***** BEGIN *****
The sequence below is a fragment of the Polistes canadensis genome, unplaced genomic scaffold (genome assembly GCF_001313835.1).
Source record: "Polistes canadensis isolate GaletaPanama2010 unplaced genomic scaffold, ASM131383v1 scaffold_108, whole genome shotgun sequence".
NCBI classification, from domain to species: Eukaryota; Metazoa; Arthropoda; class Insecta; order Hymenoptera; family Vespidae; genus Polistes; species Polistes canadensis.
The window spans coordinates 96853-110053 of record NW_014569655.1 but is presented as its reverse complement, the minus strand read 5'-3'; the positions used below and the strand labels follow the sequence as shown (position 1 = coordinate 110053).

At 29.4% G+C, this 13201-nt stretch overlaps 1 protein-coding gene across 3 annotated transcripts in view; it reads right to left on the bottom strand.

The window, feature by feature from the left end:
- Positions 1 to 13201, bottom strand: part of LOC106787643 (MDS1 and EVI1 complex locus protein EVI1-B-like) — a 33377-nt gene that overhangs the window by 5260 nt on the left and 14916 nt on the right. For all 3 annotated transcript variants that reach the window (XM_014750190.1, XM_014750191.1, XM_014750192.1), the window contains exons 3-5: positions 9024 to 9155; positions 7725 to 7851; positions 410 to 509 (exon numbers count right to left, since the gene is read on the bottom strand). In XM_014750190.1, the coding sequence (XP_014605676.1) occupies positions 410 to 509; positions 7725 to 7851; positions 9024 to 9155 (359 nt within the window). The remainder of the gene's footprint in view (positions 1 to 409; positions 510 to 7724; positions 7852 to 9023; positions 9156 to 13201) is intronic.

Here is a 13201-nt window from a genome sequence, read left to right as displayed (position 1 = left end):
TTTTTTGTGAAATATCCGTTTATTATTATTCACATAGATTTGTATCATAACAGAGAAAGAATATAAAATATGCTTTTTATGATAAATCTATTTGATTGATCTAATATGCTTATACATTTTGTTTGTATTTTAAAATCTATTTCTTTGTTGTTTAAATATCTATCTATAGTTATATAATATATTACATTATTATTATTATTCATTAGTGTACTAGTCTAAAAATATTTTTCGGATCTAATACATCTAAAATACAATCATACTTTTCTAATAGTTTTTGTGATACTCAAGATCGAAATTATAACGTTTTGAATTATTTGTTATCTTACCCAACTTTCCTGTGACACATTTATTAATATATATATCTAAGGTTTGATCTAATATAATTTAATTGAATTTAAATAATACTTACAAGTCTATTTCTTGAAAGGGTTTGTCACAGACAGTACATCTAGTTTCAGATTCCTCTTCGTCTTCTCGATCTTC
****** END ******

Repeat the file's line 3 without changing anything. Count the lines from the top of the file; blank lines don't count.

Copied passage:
NCBI classification, from domain to species: Eukaryota; Metazoa; Arthropoda; class Insecta; order Hymenoptera; family Vespidae; genus Polistes; species Polistes canadensis.